The North African Threat to Europe

January 30, 2013 8:55 am 0 comments

French soldiers in Bamako, Mali. Photo: Wiki commons.

Not long after the French offensive against African jihadists in Mali got underway, a leader of one of the offshoots of al-Qaida in the Islamic Maghreb (AQIM) declared that his organization would “strike at the heart of France.” AQIM attacked French embassies and most recently a gas facility in Algeria, where it took hostages. But was it ready to move its war against the West to the territories of the European states as well and thus pose a real threat to their security?

The fact is that for some time European leaders have been looking at the growth of al-Qaida in North Africa with real concern. After Islamist extremists took control of northern Mali last year, converting it into a terrorist sanctuary, EU heads of state met in Oct. 2012, and issued a statement characterizing the crisis in Mali as “an immediate threat” to Europe itself. French President Francois Hollande said he believed that AQIM was planning to use Mali as a launching pad for an attack on French soil. This month German Chancellor Angela Merkel added her voice to this view of the crisis in Mali, saying that “terrorism in Mali, or in the north of Mali, is a threat not just to Africa but also to Europe.”

French intelligence experts have traced the rise of jihadist forces in Mali and the rest of North Africa. Apparently, Pakistani and Afghan preachers began arriving in 2002-3 in Mali and Niger along with international jihadists who fled Afghanistan after the U.S. intervention drove them out. In other words, the rise of jihadist elements in these African countries was not just a local phenomenon, but rather linked to the original al-Qaida network.

By 2007, al-Qaida in the Islamic Maghreb was formed from an extremist offshoot of the Groupe Islamique Armee (GIA) that had fought in the Algerian Civil War in the 1990s. In March 2012, jihadist forces took over the northern two-thirds of Mali, converting it into a new African Afghanistan. Since 2009, the growing jihadi presence in West Africa spilled over into Mali’s neighbor, Niger, which also happens to be the sixth largest producer of uranium ore in the world.

The idea of launching attacks against the West was already proposed by the forerunners of AQIM. On Dec. 24, 1994, four terrorists from the GIA hijacked an Air France airbus that took off from Algiers and was bound for Paris. In what looked like a rehearsal for 9/11 (there was no connection between the two events) their plan was to use the French aircraft as a missile and crash it into the Eiffel Tower with all the passengers on board. French gendarme stormed the aircraft in Marseilles and eliminated the GIA team. In 1995, GIA killed eight people and injured 100 in a bomb attack on the Paris Metro.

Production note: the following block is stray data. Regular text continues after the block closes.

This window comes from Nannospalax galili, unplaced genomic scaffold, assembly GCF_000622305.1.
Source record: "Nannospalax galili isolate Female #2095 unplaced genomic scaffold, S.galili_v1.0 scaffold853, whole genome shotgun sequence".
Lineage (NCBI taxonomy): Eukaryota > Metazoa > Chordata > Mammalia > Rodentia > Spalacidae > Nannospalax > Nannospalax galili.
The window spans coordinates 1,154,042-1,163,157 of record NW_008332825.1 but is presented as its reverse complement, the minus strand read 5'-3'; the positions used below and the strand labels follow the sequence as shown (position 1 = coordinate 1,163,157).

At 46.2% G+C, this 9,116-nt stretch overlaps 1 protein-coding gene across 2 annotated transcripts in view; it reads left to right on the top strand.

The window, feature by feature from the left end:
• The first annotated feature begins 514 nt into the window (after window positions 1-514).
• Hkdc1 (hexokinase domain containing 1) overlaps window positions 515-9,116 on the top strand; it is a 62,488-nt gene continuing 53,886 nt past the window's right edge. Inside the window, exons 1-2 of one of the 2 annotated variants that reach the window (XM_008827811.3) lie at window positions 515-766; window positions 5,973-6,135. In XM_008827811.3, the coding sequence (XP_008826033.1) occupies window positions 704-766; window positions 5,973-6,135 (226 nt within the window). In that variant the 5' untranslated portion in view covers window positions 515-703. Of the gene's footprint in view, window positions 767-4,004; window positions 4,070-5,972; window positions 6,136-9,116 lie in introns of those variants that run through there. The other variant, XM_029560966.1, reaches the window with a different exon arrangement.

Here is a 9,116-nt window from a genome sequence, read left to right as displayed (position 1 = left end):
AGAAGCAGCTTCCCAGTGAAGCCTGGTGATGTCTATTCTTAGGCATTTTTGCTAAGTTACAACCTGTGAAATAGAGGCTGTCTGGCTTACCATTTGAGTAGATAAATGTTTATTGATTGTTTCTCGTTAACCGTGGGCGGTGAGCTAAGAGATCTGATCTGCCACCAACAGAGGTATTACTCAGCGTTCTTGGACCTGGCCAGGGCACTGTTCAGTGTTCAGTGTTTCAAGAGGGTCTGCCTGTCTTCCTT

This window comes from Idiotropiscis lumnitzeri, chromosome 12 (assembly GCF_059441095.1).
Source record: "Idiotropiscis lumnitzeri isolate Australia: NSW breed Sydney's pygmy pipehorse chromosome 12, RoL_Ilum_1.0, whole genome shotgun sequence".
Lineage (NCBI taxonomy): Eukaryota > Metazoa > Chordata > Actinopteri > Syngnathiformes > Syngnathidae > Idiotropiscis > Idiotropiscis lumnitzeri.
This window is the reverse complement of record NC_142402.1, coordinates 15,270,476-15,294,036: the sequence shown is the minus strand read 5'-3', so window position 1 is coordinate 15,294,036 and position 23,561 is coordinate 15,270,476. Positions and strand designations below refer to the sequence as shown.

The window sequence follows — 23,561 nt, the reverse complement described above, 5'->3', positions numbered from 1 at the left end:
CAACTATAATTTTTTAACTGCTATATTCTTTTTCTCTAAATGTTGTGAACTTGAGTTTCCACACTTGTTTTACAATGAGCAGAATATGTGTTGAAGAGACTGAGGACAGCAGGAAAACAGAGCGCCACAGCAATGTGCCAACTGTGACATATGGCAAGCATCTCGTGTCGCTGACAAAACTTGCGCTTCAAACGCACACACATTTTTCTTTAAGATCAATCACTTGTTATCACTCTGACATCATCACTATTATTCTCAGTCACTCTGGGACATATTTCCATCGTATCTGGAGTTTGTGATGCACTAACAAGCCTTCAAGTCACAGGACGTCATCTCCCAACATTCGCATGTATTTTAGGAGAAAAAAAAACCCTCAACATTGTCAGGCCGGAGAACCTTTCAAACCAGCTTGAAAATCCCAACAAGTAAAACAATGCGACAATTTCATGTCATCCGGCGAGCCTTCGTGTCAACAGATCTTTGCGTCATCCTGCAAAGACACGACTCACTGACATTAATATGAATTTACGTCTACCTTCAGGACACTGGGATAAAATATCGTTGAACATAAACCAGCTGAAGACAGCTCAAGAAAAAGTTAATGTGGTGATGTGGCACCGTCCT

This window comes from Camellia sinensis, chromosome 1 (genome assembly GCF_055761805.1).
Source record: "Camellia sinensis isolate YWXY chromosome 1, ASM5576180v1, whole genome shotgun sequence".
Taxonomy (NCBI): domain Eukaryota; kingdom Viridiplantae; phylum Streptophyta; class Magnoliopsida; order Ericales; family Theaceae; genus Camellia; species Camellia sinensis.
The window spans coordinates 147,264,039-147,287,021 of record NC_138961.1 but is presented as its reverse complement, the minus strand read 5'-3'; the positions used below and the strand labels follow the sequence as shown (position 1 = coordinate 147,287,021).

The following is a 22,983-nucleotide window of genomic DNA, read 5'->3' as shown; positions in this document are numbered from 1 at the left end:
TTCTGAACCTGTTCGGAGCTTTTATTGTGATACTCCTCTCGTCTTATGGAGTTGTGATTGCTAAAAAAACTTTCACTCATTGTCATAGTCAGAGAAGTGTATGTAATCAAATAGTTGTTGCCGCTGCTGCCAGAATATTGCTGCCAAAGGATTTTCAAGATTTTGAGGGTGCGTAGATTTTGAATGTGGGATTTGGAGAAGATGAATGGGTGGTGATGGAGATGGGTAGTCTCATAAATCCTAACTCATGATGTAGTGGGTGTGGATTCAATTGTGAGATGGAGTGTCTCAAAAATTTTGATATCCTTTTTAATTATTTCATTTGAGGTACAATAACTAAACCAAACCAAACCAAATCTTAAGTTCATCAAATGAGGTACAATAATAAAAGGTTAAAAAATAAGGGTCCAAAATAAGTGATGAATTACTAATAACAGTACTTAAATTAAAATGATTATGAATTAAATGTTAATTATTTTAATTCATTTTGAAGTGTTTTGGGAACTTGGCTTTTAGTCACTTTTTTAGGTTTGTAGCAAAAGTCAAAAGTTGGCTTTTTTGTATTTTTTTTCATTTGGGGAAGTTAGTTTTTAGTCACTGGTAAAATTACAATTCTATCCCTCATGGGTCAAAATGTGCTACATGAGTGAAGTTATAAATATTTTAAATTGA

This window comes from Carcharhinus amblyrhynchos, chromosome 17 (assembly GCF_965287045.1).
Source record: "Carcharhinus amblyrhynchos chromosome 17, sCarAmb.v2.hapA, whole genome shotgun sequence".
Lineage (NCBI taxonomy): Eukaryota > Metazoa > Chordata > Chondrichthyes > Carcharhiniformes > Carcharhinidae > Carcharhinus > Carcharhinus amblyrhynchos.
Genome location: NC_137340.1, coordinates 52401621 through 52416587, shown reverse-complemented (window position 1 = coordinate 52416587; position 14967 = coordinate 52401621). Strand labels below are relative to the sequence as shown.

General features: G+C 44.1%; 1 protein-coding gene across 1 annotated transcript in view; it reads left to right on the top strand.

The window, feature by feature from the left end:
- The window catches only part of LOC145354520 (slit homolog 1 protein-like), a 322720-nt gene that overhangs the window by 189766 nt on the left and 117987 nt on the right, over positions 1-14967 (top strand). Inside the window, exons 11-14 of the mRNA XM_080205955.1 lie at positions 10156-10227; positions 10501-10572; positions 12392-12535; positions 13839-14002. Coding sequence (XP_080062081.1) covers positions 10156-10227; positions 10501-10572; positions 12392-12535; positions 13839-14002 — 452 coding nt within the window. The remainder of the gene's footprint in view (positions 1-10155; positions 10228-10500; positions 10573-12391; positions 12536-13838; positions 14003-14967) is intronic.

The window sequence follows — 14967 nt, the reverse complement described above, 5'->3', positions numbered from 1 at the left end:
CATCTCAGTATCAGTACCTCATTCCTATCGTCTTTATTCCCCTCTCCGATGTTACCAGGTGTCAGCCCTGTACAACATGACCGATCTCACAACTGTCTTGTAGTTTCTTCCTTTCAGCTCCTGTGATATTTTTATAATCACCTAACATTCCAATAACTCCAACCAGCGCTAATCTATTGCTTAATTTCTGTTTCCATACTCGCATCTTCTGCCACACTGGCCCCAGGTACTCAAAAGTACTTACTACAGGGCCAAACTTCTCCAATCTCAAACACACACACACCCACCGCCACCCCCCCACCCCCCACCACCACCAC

The idea that radical Islamic organizations seek to target the West should not come as a surprise. It has been a prevalent theme in their writings, especially in the Muslim Brotherhood from which many of the leaders of al-Qaida emerged. Hassan al-Bana, the founder of the Muslim Brotherhood wrote that after the establishment of the Islamic state in Egypt, the struggle against the West must continue: “We will not stop at this point, but will pursue this evil force to its own lands, invade its Western heartland …” In the same way, Muhammad Akef, the former Supreme Guide of the Egyptian Muslim Brotherhood declared in 2004 his “complete faith that Islam will invade Europe and America.” Western apologists often ignore these hard-line positions, but they undoubtedly influenced the political education of younger generations of jihadists, who later operationalized them.

The U.S. has not seen the new North African threat as intensely as the Europeans. The New York Times ran a story on Jan. 18 entitled “U.S. Sees Hazy Threat from Mali Militants.” The newspaper reported that during Congressional testimony last June a State Department official played down the threat from what was happening in Mali, saying that AQIM “has not threatened to attack the U.S. homeland.” Another view, coming out of the Pentagon, points to the role of AQIM in the attack on the American diplomatic compound in Benghazi, Libya, in which four Americans were killed, including the U.S. ambassador to Libya, J. Christopher Stevens.

Secretary of State Hillary Clinton put forward a more urgent view of recent developments in North Africa during testimony before Congressional committees on Jan. 23 when she said: “… the instability in Mali has created an expanding safe haven for terrorists who look to extend their influence and plot further attacks of the kind we just saw last week in Algeria.”

That a new region-wide threat is emerging was underscored by the report by Algeria’s prime minister, Abdelmalik Sellal, who said that the seizure of hostages at the Algerian gas plant appears to have been conducted by terrorists who crossed into Algeria from Northern Mali. There are also indications now that this operation received logistical support from Islamist militias in eastern Libya. It is only a short leap from the emergence of a new region-wide al-Qaida infrastructure in North Africa, that crosses international borders, to a direct threat to Europe itself. Apparently, France already understands that this is what is at stake, but it is not fully appreciated that widely.

The difficult point that Western analysts just do not understand is the blind hatred of the West as a whole among all the jihadist organizations, associated with al-Qaida. Many times in Europe it is hoped that by taking a more critical position against Israel, European diplomats can lower the flames of radical Islamic rage against them. But these policies simply don’t work because the jihadists’ readiness to attack the West comes from a desire to eradicate Western civilization and not from the pronouncements of Catherine Ashton or any other senior European official either for or against Israel.